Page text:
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Forest Landscape Restoration : Integrating Natural and Social Sciences / edited by John Stanturf, David Lamb, Palle Madsen.

By: Stanturf, John [editor.].
Contributor(s): Lamb, David [editor.] | Madsen, Palle [editor.] | SpringerLink (Online service).
Material type: TextTextSeries: Springer.World Forests: 15Publisher: Dordrecht : Springer Netherlands : Imprint: Springer, 2012Description: VI, 330 p. 56 illus., 32 illus. in color. online resource.Content type: text Media type: computer Carrier type: online resourceISBN: 9789400753266.Subject(s): Life sciences | Landscape ecology | Forests and forestry | Environmental management | Sustainable development | Social sciencesAdditional physical formats: Printed edition:: No titleDDC classification: 577 Online resources: Click here to view this ebook.
Contents:
I. Introduction -- 1. What is Forest Landscape Restoration? -- 2. What Can Landscape Ecology Contribute to Forest Landscape Restoration? -- 3. Landscape Management -- 4. Hydrologic Connectivity of Landscapes and Implications for Forest Restoration -- 5. Connecting Landscape Fragments Through Riparian Zones -- 6. Understanding Landscapes through Spatial Modeling -- III. Social Science Perspectives -- 7. Forest Landscape Restoration Decision-Making and Conflict Management: Applying Discourse-Based Approaches -- 8. Alternative Approaches to Urban Natural Areas Restoration: Integrating Social and Ecological Goals -- 9. Urban Forest Landscape Restoration - Applying Forest Development Types in Design and Planning -- 10 Watershed-Scale Adaptive Management: A Social Science Perspective -- 11. The Economics of Restoration -- 12, Wild Ennerdale: A Cultural Landscape -- IV. Integrated Perspectives -- 13. The Role of Forest Landscape Restoration in Supporting a Transition Towards More Sustainable Coastal Development -- 14. Broad-Scale Restoration of Landscape Function With Timber, Carbon and Water Investment -- 15. Challenging a Paradigm: Toward Integrating Indigenous Species into Tropical Plantation Forestry -- 16. Forest Landscape Restoration: Restoring What and for Whom?.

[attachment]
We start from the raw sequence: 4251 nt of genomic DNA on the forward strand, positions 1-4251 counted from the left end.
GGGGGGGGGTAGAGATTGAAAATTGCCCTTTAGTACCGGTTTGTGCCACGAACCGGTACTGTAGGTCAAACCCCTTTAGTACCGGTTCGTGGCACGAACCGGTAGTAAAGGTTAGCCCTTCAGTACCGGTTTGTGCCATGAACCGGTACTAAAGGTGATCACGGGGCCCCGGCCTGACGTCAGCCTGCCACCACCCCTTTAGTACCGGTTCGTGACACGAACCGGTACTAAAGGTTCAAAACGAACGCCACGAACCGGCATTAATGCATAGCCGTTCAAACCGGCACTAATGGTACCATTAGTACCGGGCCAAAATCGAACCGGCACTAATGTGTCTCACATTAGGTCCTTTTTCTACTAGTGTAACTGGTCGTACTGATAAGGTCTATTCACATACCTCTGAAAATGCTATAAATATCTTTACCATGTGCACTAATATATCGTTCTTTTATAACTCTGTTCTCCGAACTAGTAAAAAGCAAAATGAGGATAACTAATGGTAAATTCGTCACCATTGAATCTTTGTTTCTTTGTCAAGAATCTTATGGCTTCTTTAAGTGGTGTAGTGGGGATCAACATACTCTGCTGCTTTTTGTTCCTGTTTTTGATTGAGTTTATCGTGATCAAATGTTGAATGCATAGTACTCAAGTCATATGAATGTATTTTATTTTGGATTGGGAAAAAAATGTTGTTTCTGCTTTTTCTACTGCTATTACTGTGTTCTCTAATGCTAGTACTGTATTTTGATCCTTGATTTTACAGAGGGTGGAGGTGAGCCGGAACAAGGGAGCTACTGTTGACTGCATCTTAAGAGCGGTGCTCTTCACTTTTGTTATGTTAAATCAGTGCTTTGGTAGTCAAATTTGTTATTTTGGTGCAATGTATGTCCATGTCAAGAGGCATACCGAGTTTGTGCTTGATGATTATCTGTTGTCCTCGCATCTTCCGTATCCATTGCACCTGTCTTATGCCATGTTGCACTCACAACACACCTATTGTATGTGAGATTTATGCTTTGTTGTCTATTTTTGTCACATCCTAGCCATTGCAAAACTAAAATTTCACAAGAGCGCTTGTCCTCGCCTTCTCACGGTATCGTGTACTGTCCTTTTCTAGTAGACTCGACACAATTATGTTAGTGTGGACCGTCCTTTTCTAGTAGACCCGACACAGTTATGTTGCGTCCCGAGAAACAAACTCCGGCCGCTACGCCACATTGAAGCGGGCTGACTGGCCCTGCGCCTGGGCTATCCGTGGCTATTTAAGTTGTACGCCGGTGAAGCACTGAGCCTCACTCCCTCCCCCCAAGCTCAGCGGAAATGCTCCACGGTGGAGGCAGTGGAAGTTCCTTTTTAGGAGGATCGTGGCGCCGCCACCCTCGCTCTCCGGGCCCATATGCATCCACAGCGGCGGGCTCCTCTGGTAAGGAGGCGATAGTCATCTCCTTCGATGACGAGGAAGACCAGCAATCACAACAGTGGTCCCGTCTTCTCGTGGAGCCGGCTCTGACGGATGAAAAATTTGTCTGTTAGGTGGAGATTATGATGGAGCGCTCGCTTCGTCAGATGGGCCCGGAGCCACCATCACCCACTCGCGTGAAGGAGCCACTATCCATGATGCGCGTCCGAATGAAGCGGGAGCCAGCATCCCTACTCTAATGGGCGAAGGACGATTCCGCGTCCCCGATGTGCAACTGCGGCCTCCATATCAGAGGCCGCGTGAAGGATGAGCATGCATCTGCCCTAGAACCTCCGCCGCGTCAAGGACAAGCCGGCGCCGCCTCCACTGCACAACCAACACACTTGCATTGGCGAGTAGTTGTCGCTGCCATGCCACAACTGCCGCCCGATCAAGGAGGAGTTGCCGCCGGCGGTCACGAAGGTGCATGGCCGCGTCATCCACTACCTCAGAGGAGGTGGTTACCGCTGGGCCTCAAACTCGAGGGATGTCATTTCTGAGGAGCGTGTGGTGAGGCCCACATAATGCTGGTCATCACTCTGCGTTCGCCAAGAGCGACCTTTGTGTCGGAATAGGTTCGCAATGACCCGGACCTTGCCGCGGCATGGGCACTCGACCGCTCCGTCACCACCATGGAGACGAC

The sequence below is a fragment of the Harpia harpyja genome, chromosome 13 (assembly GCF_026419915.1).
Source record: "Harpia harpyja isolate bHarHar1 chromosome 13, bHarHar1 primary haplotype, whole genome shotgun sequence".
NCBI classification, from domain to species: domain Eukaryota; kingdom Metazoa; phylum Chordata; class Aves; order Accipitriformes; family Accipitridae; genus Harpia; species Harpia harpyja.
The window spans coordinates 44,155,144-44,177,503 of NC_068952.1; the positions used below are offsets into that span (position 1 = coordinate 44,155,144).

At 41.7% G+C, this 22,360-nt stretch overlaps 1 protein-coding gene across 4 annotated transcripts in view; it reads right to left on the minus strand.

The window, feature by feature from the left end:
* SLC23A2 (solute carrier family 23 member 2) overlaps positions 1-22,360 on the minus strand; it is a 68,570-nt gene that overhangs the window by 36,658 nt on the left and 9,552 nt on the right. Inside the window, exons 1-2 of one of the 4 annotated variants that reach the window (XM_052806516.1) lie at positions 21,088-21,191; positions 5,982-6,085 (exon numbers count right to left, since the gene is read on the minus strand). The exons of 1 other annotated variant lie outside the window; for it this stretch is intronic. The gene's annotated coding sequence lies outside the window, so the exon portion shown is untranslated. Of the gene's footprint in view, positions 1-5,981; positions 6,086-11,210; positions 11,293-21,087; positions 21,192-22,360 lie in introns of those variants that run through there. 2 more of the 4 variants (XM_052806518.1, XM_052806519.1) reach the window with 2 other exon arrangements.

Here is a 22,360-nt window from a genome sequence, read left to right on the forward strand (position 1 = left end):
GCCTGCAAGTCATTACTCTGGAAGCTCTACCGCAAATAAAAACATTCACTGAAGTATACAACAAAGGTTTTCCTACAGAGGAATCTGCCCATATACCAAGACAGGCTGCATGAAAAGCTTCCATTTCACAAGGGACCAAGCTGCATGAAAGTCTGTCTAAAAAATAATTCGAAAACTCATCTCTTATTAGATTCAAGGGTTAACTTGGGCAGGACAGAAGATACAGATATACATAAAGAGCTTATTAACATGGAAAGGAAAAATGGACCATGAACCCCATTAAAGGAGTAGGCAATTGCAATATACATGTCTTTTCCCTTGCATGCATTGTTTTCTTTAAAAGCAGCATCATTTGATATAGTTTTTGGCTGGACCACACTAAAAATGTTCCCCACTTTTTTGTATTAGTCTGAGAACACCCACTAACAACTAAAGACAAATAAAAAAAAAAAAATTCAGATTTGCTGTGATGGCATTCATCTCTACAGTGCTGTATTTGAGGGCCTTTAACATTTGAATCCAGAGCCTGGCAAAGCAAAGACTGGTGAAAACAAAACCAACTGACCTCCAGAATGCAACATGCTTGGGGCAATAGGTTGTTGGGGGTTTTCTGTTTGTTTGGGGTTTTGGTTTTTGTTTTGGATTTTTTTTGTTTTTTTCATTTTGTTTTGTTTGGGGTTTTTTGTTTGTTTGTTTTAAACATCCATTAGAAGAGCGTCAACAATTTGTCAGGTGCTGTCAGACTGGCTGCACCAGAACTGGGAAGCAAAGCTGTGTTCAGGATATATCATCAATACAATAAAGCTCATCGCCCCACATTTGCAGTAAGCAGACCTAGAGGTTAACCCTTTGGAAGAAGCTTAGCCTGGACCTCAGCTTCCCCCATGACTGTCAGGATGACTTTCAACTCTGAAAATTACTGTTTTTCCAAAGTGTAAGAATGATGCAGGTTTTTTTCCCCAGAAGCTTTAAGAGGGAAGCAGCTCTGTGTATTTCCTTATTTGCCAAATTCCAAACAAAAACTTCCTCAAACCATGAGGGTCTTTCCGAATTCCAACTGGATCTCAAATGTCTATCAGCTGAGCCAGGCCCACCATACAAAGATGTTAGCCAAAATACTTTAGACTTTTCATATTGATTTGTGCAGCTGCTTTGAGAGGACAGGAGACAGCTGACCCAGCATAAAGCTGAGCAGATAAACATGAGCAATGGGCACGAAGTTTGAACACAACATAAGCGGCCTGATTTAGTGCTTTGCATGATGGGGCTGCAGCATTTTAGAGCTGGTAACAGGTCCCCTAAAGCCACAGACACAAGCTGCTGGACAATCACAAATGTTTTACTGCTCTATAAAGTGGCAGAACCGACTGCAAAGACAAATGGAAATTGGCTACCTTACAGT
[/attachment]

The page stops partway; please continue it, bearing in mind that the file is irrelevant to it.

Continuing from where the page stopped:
In: Springer eBooksSummary: Restoration ecology, as a scientific discipline, developed from practitioners’ efforts to restore degraded land, with interest also coming from applied ecologists attracted by the potential for restoration projects to apply and/or test developing theories on ecosystem development. Since then, forest landscape restoration (FLR) has emerged as a practical approach to forest restoration particularly in developing countries, where an approach which is both large-scale and focuses on meeting human needs is required. Yet despite increased investigation into both the biological and social aspects of FLR, there has so far been little success in systematically integrating these two complementary strands. Bringing experts in landscape studies, natural resource management and forest restoration, together with those experienced in conflict management, environmental economics and urban studies, this book bridges that gap to define the nature and potential of FLR as a truly multidisciplinary approach to a global environmental problem. The book will provide a valuable reference to graduate students and researchers interested in ecological restoration, forest ecology and management, as well as to professionals in environmental restoration, natural resource management, conservation, and environmental policy.